North American sports have long had a wide divide between the regular season and the playoffs. Most of them have had an award for the postseason MVP, and sometimes an award specifically for the MVP of the championship series (something the NBA in particular has done). And it’s generally been understood that league MVP awards, which are typically voted on after the regular season, are not about what happens in the playoffs. But, with all that said, prominent sports brand SB Nation decided to run a “NBA MVP is doomed to fully become a regular season award” piece Thursday:
That piece outlines past NBA MVP history and how those players have done in the playoffs, which often has not been ultimate success. But that’s besides the point when it comes to the specific voting on this award. The NBA MVP voting is conducted by a panel of 100 voters across the U.S. and Canada, and it takes place at the conclusion of the regular season. (That’s how Mark Jackson was already shamed for it.) This trophy already is a “regular season award.” So logic would suggest that it cannot be “doomed to fully become” that.
That’s how the Philadelphia 76ers’ Joel Embiid was announced as this year’s MVP on May 2, still relatively early in the playoffs. And that’s not about playoff performance being considered. It’s about the lag between vote collection and result revelation. But beyond that, the SB Nation piece here also hurts its own credibility with an explicit admission of the author’s lack of interest in sports history (and that’s before we get to the glaring and obvious hyphen omission that hurts the eyes):
The first ever NBA MVP was handed out in 1956 to Bob Pettit of the St. Louis Hawks. There were six teams in the league at the time and I don’t really understand how the playoffs worked that season and refuse to figure it out for this piece.
It also offers a wild and unsupported claim that postseason history has been considered in the past:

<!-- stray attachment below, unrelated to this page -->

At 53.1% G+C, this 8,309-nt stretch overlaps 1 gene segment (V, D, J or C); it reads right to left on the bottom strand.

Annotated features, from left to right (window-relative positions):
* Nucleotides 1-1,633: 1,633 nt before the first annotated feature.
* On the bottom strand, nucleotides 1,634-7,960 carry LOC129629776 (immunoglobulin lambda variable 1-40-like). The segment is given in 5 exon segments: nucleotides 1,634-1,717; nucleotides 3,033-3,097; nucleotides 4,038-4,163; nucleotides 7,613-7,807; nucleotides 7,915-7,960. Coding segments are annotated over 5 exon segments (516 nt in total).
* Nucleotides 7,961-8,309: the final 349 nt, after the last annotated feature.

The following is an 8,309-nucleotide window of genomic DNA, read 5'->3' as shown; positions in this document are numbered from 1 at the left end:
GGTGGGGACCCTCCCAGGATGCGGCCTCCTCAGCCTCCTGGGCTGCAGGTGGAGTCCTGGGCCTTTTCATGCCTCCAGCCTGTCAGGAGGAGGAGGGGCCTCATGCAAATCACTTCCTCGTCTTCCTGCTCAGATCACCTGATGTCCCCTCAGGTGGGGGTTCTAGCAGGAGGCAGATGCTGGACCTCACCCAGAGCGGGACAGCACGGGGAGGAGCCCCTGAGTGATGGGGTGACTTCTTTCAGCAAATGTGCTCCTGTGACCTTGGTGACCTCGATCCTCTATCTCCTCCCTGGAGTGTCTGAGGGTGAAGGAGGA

In 2021, Giannis was essentially disqualified from winning the MVP, as it is purportedly a regular season award (but history has shown us voters are not immune from considering postseason failure for candidates).
That piece is from SB Nation user @Abe_Beame. That user has three total posts (dating back through May 16) displayed on their “recent” page. But the individual origin of it isn’t as important as the overall SB Nation brand’s desire to feature it.
Since its beginnings, SB Nation has offered a platform for anyone to post articles about sports, especially on particular team sites. They’ve then sometimes gotten in trouble for (and paid out settlements over) trying to get employee-level work out of contributors who did not sign up for (and were not adequately compensated for) that level of work. But, beyond the team site posts, they’ve often tried to have a notable level of national discussion on the main SB Nation homepage and Twitter feed. However, that has gotten much more difficult with their massive ongoing and repeated cuts of their notable sports personalities over the past four years, and with key managers’ admissions of what they don’t know about the areas they’re supposedly overseeing. (Including “I have no idea who that is” on Nick Saban.)
From the perspective of an era where many publications define success or failure based solely on the number of people who click a link, this article probably was not disastrous for SB Nation. As of 5 p.m. Eastern Thursday, that @SBNation tweet had 26 replies, 95 retweets, and 12 likes, significantly more in all respects than anything else that account posted Thursday. We can’t see their full website analytics, but it does seem likely that this worked out fine for them from a traffic perspective. But it remains a piece asking a nonsensical and counterfactual question, and one that does not even mention the relevant fact in question about when this voting takes place. But that seems to be the level of quality and discourse they’re going for at the moment.
[SB Nation on Twitter]